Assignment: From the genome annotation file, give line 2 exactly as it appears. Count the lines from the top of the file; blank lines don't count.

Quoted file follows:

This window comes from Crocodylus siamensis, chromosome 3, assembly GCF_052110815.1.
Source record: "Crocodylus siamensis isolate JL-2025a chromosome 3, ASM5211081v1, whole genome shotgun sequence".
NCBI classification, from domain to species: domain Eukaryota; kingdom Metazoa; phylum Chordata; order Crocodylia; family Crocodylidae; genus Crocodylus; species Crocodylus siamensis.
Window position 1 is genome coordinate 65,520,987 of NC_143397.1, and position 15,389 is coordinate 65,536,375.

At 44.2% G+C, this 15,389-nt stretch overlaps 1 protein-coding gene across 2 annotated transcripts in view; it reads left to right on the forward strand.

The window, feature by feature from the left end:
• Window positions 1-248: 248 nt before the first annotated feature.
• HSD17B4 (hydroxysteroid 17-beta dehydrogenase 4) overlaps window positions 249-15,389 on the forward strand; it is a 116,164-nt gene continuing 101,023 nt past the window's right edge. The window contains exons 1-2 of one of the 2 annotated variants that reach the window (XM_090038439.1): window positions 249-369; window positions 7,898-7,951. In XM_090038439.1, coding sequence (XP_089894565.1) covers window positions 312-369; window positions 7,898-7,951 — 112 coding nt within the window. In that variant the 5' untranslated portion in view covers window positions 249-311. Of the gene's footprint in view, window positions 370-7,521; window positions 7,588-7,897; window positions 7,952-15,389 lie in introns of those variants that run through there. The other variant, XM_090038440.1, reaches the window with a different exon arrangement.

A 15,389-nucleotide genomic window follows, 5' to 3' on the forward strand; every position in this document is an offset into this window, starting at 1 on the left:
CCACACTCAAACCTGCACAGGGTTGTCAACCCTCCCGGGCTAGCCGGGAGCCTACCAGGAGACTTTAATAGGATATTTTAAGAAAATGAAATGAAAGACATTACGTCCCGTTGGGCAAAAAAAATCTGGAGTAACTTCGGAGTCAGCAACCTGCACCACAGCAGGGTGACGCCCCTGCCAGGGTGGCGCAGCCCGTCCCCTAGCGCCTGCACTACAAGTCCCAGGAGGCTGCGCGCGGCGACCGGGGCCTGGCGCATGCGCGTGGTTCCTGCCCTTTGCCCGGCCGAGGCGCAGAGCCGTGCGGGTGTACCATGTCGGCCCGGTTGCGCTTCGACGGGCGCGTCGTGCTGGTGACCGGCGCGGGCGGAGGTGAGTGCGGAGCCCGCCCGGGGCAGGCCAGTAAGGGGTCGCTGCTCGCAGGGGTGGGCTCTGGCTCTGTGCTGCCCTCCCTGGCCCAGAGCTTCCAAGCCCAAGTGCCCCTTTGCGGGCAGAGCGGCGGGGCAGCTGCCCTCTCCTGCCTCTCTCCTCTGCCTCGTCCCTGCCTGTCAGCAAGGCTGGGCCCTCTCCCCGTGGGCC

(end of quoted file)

Source record: "Crocodylus siamensis isolate JL-2025a chromosome 3, ASM5211081v1, whole genome shotgun sequence".